While depression is surprisingly common, it is a serious medical illness that should not be ignored. If you or a loved one are experiencing feelings of sadness, emptiness, or irritability that have been persistent for two weeks or more and are affecting your ability to function, you may be suffering from a depressive disorder. Dr. Daniel Bober is a leading psychiatrist in Hollywood, FL, who has helped many patients successfully manage their condition. He is dedicated to working with his patients to find the best depression treatment for their condition so that they can move forward and live a full, happy life.
What is Depression?
According to the National Institute of Mental Health, depression (major depressive disorder or clinical depression) is a common but serious mood disorder. It causes severe symptoms that affect how you feel, think, and handle daily activities, such as sleeping, eating, or working. To be diagnosed with depression, the symptoms must be present for at least two weeks .
There are many forms of depression, including:
- Persistent Depressive Disorder (Dysthymia)
- Perinatal Depression
- Postpartum Depression
- Psychotic Depression
- Seasonal Affective Disorder (SAD)
- Premenstrual Dysphoric Disorder
- Substance/Medication-Induced Depressive Disorder
- Disruptive Mood Dysregulation Disorder
- Unspecified Depressive Disorder
Each of these types of depression is typically triggered differently and is associated with unique characteristics. For instance, psychotic depression is accompanied by a form of psychosis, while perinatal depression typically affects new mothers during and shortly after delivery. However, each of these disorders shares a commonality in the presence of persistent feelings of sadness, emptiness, or irritability, accompanied by somatic or cognitive changes that significantly affect your ability to function.
What Causes Depression?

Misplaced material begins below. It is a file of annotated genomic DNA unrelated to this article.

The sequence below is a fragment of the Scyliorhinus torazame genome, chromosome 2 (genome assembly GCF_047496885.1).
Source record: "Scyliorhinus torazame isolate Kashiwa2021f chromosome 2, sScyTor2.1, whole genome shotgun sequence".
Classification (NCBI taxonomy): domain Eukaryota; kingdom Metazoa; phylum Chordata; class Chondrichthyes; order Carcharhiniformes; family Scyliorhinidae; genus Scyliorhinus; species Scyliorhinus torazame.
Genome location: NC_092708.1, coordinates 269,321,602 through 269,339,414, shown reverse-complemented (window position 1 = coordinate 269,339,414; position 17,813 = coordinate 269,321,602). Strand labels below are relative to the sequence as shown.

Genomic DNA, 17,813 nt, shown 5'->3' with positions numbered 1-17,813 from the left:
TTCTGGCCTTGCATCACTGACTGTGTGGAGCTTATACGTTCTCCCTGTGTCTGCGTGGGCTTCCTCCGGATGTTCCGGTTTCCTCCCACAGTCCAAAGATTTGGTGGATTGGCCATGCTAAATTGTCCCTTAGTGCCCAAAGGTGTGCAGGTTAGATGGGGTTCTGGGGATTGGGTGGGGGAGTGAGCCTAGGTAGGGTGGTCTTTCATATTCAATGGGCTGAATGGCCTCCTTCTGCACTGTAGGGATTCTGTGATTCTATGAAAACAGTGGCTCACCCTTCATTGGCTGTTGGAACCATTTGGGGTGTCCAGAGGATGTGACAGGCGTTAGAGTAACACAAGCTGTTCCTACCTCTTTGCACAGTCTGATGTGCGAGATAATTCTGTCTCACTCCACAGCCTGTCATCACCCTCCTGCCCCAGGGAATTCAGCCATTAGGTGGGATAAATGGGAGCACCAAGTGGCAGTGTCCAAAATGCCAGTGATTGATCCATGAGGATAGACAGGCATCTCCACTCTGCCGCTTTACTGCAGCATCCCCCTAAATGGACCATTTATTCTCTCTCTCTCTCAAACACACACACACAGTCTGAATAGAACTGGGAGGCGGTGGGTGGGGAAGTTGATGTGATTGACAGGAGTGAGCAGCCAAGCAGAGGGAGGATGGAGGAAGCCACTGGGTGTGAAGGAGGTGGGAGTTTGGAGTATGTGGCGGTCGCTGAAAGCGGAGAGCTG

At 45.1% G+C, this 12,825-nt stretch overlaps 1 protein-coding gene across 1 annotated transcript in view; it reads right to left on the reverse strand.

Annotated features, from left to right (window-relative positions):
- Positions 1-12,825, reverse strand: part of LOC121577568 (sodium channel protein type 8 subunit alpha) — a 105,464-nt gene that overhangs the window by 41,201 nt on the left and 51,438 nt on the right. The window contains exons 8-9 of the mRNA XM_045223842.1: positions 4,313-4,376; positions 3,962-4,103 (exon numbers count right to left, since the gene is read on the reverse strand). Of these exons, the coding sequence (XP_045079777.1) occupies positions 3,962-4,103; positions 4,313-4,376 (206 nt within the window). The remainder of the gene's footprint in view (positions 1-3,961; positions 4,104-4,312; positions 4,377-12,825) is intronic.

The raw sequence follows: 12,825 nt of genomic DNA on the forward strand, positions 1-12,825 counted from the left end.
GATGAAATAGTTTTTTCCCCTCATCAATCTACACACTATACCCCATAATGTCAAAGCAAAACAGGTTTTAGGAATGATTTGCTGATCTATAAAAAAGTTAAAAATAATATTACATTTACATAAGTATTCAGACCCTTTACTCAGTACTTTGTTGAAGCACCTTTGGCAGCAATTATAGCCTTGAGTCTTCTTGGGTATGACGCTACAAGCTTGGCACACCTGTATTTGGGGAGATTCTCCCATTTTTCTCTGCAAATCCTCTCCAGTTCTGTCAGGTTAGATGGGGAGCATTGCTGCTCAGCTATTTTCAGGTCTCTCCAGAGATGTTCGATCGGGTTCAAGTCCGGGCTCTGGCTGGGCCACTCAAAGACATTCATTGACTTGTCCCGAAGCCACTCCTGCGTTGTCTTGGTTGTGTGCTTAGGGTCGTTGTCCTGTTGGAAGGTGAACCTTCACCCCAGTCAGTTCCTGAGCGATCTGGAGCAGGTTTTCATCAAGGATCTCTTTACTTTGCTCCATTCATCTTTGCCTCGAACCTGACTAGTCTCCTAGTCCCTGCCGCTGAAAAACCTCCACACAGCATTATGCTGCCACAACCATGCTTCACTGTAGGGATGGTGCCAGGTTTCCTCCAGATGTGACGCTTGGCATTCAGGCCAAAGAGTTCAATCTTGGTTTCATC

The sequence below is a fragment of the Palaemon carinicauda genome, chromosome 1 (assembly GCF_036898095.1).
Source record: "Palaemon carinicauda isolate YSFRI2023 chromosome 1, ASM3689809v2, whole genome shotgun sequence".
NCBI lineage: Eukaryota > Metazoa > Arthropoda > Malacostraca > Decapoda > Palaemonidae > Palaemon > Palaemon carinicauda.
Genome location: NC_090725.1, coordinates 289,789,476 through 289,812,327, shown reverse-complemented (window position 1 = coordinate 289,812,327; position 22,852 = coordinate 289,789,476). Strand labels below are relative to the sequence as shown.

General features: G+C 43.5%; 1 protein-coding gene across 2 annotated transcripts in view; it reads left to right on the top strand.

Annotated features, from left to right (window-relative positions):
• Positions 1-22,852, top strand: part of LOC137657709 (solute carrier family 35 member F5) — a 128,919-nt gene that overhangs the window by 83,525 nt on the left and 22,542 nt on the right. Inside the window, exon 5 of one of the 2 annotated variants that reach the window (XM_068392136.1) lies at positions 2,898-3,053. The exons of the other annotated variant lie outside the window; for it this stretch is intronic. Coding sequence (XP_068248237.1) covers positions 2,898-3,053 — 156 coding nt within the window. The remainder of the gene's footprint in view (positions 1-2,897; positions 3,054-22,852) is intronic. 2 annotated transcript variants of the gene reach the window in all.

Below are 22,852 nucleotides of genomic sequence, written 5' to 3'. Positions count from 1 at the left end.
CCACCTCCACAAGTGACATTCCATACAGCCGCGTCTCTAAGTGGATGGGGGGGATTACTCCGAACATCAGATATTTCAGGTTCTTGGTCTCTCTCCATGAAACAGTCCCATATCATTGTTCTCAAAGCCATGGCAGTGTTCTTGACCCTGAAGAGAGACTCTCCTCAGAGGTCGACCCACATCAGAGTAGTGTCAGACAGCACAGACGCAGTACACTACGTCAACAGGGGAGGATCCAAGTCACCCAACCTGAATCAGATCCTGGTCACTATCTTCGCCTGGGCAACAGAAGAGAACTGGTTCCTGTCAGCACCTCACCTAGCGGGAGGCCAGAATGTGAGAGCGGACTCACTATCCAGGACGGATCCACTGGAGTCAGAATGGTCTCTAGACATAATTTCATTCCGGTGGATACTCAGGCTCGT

According to current research, it is believed that depression is caused by a combination of genetic, biological, environmental, and psychological factors. There are several risk factors that may heighten the likelihood that you will experience major depressive disorder, such as a personal or family history of depression, as well as major life changes, trauma, or stress. Those who suffer from alcoholism or addiction may find that substance abuse is a trigger for their depression. Certain physical illnesses including diabetes, Parkinson's disease, or cancer and the medications provided to treat these illnesses, such as opioids, may also contribute to depression.
Symptoms of Clinical Depression
The Diagnostic and Statistical Manual of Mental Disorders, Fifth Edition (DSM-5®) lists the diagnostic criteria for major depressive disorder as:
- Depressed mood
- Diminished interest or pleasure in all, or almost all, activities
- Significant change in appetite or weight (more than five percent of body weight in one month)
- Insomnia or hypersomnia
- Psychomotor agitation or retardation
- Fatigue or loss of energy
- Feelings of worthlessness or excessive or inappropriate guilt
- Diminished ability to think or concentrate, or more indecisiveness
- Recurrent thoughts of death or suicide, a specific plan, or suicide attempt
To be formally diagnosed with depression, a patient must exhibit at least five of these symptoms for most of the day, nearly every day, for fourteen or more days consecutively.
Distinguishing Major Depressive Disorder from Other Conditions